A couple times a year I visit the ACI, our state prison. I always welcome the opportunity to do so, although the visits are as emotionally challenging as they are spiritually rewarding.
During one of my recent visits to the ACI, while I was greeting inmates after Mass, as a “thank-you” the prisoners presented me with a book, the classic “Life of Christ” by Fulton J. Sheen. (An especially timely gift in light of the current brouhaha surrounding Sheen’s beatification.) But more important was that the men signed the book and sometimes included a brief inscription. I was genuinely moved.
One of the inscriptions said, simply, “Thank you for not forgetting us.” And I suspect that’s a common fear of the inmates – that because they’re locked away and out of sight, sometimes for a very long time, that no one on the outside ever thinks of them or cares about them. “Out of sight, out of mind,” the popular saying goes.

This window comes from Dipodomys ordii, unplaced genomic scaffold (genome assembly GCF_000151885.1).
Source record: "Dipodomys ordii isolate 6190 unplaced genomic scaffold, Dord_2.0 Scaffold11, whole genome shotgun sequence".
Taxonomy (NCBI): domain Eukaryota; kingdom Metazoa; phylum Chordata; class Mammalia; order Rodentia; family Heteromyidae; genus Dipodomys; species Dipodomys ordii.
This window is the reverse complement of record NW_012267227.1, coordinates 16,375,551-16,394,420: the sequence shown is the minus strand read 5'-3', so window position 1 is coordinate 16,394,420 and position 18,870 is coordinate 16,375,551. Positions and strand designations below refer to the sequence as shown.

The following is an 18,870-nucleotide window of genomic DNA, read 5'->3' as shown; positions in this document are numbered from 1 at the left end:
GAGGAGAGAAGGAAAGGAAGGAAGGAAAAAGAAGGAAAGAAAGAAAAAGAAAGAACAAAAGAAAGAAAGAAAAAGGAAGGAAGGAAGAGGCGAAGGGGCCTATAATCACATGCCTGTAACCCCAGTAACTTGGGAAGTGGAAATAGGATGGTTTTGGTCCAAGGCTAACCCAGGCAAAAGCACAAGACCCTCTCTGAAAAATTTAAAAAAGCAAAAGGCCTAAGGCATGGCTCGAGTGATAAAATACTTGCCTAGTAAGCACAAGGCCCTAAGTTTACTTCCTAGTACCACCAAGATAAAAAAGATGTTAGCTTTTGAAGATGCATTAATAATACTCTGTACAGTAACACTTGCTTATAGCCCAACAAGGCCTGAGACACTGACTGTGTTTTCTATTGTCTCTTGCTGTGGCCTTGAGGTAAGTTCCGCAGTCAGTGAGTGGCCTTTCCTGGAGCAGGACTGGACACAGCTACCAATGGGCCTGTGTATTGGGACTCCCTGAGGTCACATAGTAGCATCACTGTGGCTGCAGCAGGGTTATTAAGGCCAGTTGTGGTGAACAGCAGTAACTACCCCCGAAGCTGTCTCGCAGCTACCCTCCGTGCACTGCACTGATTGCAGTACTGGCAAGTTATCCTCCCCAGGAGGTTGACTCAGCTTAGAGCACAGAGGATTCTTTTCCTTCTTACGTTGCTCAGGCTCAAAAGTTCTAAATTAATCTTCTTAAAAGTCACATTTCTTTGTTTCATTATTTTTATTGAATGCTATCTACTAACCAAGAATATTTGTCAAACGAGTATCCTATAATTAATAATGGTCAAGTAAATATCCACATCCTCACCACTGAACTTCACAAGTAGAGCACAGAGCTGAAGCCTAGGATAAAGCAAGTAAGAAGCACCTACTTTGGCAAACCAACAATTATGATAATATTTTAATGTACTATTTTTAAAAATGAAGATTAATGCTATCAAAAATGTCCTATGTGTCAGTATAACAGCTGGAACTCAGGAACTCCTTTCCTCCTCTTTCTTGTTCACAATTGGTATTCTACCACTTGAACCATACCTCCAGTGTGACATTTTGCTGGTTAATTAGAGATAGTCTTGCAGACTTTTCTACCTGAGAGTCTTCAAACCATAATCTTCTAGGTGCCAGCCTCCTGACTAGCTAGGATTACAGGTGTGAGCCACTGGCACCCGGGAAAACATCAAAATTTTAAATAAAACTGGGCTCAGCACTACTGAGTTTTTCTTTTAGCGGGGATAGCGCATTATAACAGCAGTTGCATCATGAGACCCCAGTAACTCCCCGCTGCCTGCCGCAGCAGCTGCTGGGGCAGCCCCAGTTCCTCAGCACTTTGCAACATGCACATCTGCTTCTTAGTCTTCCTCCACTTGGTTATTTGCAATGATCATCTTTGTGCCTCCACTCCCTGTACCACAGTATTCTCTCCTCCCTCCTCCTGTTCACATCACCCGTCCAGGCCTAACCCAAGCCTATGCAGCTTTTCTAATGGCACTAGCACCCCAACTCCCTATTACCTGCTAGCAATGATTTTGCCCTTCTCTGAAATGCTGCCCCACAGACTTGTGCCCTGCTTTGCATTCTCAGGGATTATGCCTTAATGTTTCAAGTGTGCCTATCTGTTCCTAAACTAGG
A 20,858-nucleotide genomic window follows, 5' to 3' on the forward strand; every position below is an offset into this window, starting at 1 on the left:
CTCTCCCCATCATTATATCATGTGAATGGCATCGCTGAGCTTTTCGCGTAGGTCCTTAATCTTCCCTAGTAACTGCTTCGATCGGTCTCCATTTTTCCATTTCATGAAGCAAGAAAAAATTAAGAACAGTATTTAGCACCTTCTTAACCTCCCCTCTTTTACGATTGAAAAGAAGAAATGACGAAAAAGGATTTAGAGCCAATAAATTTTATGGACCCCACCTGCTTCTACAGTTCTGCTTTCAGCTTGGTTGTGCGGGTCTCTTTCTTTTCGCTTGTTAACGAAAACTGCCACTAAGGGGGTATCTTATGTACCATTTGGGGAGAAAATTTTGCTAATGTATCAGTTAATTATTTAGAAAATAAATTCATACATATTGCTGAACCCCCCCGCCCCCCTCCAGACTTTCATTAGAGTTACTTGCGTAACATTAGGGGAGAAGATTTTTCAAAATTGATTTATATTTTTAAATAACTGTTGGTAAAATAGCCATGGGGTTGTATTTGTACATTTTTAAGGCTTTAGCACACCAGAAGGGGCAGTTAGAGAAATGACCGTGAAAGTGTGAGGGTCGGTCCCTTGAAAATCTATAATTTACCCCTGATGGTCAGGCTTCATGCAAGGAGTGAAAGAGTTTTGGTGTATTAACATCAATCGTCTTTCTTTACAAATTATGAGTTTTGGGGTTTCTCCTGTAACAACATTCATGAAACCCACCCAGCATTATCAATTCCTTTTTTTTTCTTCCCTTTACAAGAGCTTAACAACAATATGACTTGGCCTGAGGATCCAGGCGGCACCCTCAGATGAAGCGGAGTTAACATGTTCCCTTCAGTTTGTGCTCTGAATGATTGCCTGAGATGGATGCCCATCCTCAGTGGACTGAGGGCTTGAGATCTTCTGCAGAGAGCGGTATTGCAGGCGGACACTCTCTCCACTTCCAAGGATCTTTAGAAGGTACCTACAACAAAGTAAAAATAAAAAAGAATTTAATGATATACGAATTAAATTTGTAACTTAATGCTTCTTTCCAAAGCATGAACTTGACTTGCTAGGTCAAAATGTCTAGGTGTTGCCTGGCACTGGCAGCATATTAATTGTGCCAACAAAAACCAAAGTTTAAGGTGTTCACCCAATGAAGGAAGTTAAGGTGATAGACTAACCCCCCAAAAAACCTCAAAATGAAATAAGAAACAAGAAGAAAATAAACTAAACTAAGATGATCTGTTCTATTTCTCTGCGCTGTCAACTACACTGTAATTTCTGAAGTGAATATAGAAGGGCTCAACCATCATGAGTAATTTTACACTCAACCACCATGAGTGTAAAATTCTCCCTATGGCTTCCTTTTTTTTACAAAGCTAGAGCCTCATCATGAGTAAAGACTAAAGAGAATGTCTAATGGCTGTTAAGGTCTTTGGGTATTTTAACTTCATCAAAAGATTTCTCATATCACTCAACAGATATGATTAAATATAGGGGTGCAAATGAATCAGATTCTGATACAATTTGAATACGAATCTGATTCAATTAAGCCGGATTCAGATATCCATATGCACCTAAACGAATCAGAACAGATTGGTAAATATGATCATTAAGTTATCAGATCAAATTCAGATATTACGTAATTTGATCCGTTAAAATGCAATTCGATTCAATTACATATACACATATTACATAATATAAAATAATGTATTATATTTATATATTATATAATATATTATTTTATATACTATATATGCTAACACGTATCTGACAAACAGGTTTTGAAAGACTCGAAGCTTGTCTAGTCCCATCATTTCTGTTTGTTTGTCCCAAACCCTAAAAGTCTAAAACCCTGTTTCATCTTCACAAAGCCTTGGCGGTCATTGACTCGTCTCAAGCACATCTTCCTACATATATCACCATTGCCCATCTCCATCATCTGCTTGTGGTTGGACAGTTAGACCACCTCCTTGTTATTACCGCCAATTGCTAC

“Thank you for not forgetting us.” That saying has been on my heart and mind ever since I saw it. And in fact, it also highlights one of the keys of the Christian spiritual life.
As we go about our normal day-to-day existence, we shouldn’t forget the prisoners at the ACI. Nor should we forget the many other people in our society who are experiencing difficult situations in their lives – the poor, the hungry, the homeless, the unemployed, the mentally ill, the immigrant, the refugee, the addicted, the abused – among others.
Now you might argue that some of these folks are experiencing hard times because of their own personal decisions or bad behaviors; that their plights are self-inflicted. But that’s not a concern of this reflection. Nor is it a distinction that Jesus ever made. He simply said, “I was hungry and you gave me food, thirsty and you gave me drink, a stranger and you welcomed me, naked and you clothed me, ill and you cared for me, in prison and you visited me.” (Mt 25: 31- 46)
So, why should we remember and respond to our brothers and sisters in need? Because Jesus told us to. And because in so doing we encounter Jesus himself: “What you did for one of these least brothers and sisters of mine, you did for me.”
Something to think about: In your prayers each day, be sure to “remember” all those in our community who are in difficult situations.